In Lyles, the defendant, a bank customer, became “irate and disrespectful” after being informed by the bank manager that he could not obtain an account statement for free. 970 N.E.2d at 142. When the defendant refused the manager's request to leave the bank, the manager called the police. The responding officer arrested the defendant after asking him to leave multiple times. On appeal, the defendant claimed that the State failed to prove that he did not have a contractual interest in the bank given his status as a bank customer. Our supreme court disagreed, noting that there was evidence that “the defendant was neither an owner nor an employee of the bank as well as evidence that the bank manager had authority to ask customers to leave the bank premises.” Id. at 143. This evidence, the court held, “refuted each of the most reasonably apparent sources from which a person in the defendant's circumstances might have derived a contractual interest in the bank's real property: as an owner, as an employee, and as an account holder.” Id.
Thus, Lyles stands for the proposition that even a bank account holder, a person who actually has a written contract with the bank governing his deposits, has no right to remain on bank property after being asked to leave by someone with authority to make such a request or demand. Here, there is no suggestion that Mr. Semenick was an owner of the Church premises or that he was an employee of the Church. Only his status as a Church member or parishioner could have given him any right to be at the Church. Although there was no direct evidence that Sgt. Dierdorf was authorized to ask Church members to leave the church, the jury could, and apparently did, reasonably infer from all of the evidence that Sgt. Dierdorf, an off-duty police officer hired by the Church to act as a security officer for the Church, had such authority.
C. Disruptive Behavior May Terminate Limited Contractual Interest
Moreover, even someone like Mr. Semenick, with a limited right to come upon certain real property, may lose this right based on her or his behavior. This court concluded as much in Taylor v. State, 836 N.E.2d 1024, 1027 (Ind.Ct.App.2005), where we stated that “if a student has a contractual interest in school property, that interest is not unlimited and can be violated by the student's conduct.” In Taylor, the student convicted for criminal trespass was roaming around the building over two hours after his classes had ended, even after being told to wait in the front entry for a bus. The student then refused a school police officer's directions to leave the school premises. This evidence was sufficient to prove that the student “did not have a contractual interest in the school property where and when he was asked to leave the premises.” Id.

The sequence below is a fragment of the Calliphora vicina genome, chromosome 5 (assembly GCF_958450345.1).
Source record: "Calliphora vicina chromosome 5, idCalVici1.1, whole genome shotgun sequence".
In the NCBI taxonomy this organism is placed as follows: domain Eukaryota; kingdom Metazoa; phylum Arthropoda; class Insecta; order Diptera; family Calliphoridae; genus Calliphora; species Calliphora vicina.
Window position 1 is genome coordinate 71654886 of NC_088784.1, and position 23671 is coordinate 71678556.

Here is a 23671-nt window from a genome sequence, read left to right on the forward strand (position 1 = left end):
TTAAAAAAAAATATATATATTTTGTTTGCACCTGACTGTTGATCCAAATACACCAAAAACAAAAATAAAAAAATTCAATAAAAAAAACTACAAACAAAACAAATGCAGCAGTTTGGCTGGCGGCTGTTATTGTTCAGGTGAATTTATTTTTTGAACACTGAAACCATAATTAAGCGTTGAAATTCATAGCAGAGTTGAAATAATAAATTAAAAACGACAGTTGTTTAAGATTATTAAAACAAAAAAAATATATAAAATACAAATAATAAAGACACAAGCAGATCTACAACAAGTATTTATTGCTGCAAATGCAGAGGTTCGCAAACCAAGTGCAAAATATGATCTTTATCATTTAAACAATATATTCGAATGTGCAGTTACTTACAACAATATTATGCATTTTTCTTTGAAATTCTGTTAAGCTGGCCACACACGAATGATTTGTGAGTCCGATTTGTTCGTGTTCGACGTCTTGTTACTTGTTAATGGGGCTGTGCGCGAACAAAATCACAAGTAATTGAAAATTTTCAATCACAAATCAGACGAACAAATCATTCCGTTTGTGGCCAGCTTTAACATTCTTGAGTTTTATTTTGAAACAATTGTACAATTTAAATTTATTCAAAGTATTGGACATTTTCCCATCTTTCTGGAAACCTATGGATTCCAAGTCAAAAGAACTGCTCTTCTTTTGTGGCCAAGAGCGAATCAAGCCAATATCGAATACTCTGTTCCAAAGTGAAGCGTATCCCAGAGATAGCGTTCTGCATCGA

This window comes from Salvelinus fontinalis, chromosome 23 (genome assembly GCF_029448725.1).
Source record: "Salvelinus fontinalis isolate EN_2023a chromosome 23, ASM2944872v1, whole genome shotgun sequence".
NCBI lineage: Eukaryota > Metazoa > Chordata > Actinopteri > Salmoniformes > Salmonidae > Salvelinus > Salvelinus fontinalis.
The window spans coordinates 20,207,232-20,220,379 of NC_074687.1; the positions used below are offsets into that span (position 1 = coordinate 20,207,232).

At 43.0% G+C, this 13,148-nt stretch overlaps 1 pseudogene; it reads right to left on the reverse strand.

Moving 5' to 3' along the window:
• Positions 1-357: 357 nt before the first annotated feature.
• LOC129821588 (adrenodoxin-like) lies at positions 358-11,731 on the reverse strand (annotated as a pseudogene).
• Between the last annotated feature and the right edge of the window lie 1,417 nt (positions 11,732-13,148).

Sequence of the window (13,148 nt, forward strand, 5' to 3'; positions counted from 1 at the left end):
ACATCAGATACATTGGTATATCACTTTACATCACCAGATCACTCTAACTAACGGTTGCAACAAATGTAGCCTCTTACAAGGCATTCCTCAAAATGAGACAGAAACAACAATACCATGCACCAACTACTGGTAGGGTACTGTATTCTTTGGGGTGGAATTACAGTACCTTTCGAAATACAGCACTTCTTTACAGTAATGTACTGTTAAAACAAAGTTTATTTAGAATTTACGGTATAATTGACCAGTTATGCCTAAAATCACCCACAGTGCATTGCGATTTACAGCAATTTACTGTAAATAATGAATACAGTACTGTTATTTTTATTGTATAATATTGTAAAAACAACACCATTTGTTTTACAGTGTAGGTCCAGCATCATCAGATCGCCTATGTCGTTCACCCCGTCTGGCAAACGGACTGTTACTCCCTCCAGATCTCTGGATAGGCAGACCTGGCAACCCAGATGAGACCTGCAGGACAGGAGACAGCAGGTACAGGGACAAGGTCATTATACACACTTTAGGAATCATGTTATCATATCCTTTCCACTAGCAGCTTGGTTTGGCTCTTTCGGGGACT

The same could be said here; even if Mr. Semenick had a limited right to be on the Church's property, he lost this limited right through his disruptive behavior. See id.; see also A.E.B. v. State, 756 N.E.2d 536, 541 (Ind.Ct.App.2001) (holding that State presented sufficient evidence to establish that student abandoned whatever contractual interest she had in school property where her disruptive behavior rose to the level of disorderly conduct).
D. The Location of the Disruptive Behavior: a Sunday Worship Service
Perhaps just as important as our standard of review regarding jury verdicts is the location of Mr. Semenick's disruptive behavior, in the sanctuary of a church during an ongoing, Sunday worship service. What is disruptive behavior in one context might not rise to the level of disruptive behavior in another context. See Price v. State, 622 N.E.2d 954, 964 (Ind.1993) (noting that “noise made during normal sleeping hours may be a nuisance, while the same or even greater noise during the day would not.”); Johnson v. State, 719 N.E.2d 445, 448 (Ind.Ct.App.1999) (noting that, in context of disorderly conduct, the State must prove that the defendant produced noise that was “too loud for the circumstances.”).
Thus, while Mr. Semenick's actions might have been within the bounds of acceptable behavior at a loud, outdoor event, I cannot ignore, and the jury did not ignore, the fact that his actions occurred in the sanctuary of a church. Even though there was some indication that the Church had services that were relatively energetic, Mr. Semenick was angry, rude and, most importantly in the context of his actions, loud. In fact, Mr. Semenick was loud enough to cause people at the front of the Church, during a service that included loud music, to turn around and look at the confrontation when he told Martin not to touch him. He was also loud enough in the lobby of the Church while talking to Henry that people in a nearby Church cafe area stopped to see what was going on.